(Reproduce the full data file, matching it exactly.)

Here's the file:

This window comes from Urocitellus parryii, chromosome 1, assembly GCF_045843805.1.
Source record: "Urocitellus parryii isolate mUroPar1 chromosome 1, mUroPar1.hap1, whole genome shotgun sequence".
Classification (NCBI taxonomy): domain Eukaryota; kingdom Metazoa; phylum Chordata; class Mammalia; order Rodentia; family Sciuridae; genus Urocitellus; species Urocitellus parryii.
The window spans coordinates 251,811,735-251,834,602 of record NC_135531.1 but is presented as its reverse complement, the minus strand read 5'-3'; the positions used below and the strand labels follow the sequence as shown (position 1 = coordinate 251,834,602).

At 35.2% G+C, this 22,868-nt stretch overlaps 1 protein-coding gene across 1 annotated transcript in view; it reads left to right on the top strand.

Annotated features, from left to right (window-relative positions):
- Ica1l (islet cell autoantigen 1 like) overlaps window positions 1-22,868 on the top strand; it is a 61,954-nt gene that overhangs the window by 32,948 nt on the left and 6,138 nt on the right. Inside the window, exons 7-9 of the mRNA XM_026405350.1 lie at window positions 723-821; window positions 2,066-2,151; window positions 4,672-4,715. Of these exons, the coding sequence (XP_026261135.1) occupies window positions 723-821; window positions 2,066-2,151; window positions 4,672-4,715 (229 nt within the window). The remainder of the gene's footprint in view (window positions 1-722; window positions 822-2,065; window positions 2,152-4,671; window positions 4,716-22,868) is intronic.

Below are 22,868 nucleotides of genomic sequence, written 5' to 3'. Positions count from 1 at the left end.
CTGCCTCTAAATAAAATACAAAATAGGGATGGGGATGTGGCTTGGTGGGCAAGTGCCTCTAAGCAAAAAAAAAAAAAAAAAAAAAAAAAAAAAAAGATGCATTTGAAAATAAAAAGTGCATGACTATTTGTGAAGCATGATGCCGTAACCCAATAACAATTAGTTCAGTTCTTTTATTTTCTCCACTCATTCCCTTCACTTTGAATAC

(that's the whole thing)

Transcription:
This window comes from Urocitellus parryii, chromosome 1, assembly GCF_045843805.1.
Source record: "Urocitellus parryii isolate mUroPar1 chromosome 1, mUroPar1.hap1, whole genome shotgun sequence".
Classification (NCBI taxonomy): domain Eukaryota; kingdom Metazoa; phylum Chordata; class Mammalia; order Rodentia; family Sciuridae; genus Urocitellus; species Urocitellus parryii.
The window spans coordinates 251,811,735-251,834,602 of record NC_135531.1 but is presented as its reverse complement, the minus strand read 5'-3'; the positions used below and the strand labels follow the sequence as shown (position 1 = coordinate 251,834,602).

At 35.2% G+C, this 22,868-nt stretch overlaps 1 protein-coding gene across 1 annotated transcript in view; it reads left to right on the top strand.

Annotated features, from left to right (window-relative positions):
- Ica1l (islet cell autoantigen 1 like) overlaps window positions 1-22,868 on the top strand; it is a 61,954-nt gene that overhangs the window by 32,948 nt on the left and 6,138 nt on the right. Inside the window, exons 7-9 of the mRNA XM_026405350.1 lie at window positions 723-821; window positions 2,066-2,151; window positions 4,672-4,715. Of these exons, the coding sequence (XP_026261135.1) occupies window positions 723-821; window positions 2,066-2,151; window positions 4,672-4,715 (229 nt within the window). The remainder of the gene's footprint in view (window positions 1-722; window positions 822-2,065; window positions 2,152-4,671; window positions 4,716-22,868) is intronic.

Below are 22,868 nucleotides of genomic sequence, written 5' to 3'. Positions count from 1 at the left end.
CTGCCTCTAAATAAAATACAAAATAGGGATGGGGATGTGGCTTGGTGGGCAAGTGCCTCTAAGCAAAAAAAAAAAAAAAAAAAAAAAAAAAAAAAGATGCATTTGAAAATAAAAAGTGCATGACTATTTGTGAAGCATGATGCCGTAACCCAATAACAATTAGTTCAGTTCTTTTATTTTCTCCACTCATTCCCTTCACTTTGAATAC